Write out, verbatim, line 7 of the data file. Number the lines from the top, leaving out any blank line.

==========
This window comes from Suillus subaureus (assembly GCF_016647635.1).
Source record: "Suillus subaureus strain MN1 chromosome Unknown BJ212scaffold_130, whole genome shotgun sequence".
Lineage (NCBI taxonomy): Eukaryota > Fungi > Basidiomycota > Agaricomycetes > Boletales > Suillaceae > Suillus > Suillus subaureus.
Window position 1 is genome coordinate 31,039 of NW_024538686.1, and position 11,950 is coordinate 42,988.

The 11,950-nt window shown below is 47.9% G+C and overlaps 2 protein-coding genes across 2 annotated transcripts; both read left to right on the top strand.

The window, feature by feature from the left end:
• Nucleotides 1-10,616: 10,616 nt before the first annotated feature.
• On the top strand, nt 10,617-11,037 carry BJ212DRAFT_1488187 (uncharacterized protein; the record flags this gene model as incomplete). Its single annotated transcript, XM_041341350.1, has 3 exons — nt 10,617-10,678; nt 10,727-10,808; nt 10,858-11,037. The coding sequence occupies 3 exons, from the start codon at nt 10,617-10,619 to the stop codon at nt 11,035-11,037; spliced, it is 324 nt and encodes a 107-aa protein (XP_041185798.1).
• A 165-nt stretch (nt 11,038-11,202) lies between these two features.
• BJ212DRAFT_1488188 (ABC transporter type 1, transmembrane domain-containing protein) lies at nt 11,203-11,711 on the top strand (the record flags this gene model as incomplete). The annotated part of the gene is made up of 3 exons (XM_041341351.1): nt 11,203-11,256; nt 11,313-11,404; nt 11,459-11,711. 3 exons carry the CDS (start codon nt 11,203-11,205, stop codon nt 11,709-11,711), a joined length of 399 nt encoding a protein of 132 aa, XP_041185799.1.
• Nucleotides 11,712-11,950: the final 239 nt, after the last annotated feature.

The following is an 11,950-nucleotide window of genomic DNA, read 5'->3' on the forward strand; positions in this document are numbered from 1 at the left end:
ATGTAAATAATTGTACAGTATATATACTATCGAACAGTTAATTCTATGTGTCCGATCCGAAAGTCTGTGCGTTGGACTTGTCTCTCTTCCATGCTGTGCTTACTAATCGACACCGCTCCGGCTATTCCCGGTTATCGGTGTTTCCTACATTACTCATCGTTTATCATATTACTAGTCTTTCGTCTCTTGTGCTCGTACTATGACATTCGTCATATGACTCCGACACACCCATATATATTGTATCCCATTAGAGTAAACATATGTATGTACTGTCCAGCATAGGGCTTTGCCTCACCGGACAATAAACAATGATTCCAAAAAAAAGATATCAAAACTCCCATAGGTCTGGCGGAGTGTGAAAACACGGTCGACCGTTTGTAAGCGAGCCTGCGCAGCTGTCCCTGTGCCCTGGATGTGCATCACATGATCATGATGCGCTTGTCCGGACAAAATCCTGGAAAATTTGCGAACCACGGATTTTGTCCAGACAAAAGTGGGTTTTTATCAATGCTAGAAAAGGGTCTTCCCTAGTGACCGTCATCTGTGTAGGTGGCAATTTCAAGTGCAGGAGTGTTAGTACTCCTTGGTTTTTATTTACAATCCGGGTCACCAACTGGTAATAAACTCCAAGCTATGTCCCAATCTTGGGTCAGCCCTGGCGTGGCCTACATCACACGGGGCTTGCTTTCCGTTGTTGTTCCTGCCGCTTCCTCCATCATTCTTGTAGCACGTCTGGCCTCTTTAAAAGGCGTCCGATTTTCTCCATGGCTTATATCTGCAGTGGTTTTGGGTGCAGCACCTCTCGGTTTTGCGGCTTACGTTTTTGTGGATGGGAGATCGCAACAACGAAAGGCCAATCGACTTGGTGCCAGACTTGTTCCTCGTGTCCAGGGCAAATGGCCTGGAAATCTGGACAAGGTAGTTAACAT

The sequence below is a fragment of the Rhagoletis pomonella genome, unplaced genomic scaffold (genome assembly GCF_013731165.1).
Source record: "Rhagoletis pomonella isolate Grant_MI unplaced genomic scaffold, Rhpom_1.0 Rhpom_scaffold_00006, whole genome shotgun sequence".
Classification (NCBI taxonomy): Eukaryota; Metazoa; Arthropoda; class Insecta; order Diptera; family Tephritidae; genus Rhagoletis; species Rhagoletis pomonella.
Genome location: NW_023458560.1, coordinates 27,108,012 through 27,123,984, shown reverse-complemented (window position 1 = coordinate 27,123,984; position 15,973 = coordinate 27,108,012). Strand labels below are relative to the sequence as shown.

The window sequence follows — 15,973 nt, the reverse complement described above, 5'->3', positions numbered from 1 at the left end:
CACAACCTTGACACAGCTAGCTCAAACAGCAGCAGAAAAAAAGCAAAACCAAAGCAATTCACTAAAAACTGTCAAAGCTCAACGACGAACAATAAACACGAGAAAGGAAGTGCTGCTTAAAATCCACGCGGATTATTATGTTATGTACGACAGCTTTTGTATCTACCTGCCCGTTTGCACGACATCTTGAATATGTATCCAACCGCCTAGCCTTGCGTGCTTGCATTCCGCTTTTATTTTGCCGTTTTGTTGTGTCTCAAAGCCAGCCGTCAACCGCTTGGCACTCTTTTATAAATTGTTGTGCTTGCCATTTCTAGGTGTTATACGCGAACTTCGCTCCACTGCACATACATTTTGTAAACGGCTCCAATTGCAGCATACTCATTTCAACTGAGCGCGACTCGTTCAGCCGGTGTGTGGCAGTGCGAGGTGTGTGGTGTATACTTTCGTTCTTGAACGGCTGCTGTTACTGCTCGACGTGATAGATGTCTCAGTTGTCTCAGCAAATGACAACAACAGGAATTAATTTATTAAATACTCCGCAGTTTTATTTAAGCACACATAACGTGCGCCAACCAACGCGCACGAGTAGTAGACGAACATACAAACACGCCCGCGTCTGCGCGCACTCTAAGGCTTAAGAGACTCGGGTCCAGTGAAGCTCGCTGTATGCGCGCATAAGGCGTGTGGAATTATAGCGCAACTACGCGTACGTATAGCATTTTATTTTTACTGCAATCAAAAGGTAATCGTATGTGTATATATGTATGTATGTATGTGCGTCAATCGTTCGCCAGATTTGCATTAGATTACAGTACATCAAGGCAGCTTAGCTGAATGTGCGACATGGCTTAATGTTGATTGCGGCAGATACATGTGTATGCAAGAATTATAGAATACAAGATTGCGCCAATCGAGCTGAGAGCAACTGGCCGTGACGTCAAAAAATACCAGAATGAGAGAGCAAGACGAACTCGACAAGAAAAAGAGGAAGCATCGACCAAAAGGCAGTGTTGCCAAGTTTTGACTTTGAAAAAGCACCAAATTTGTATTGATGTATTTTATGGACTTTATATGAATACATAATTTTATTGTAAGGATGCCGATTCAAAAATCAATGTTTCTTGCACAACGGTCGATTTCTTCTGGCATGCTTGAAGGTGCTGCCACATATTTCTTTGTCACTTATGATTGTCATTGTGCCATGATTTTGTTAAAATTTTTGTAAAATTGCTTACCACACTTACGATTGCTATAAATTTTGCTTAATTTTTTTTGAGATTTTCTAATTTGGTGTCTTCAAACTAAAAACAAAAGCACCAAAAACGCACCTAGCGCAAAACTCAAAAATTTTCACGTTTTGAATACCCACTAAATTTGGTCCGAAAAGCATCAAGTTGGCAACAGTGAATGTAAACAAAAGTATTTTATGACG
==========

• Nucleotides 1-10,616: 10,616 nt before the first annotated feature.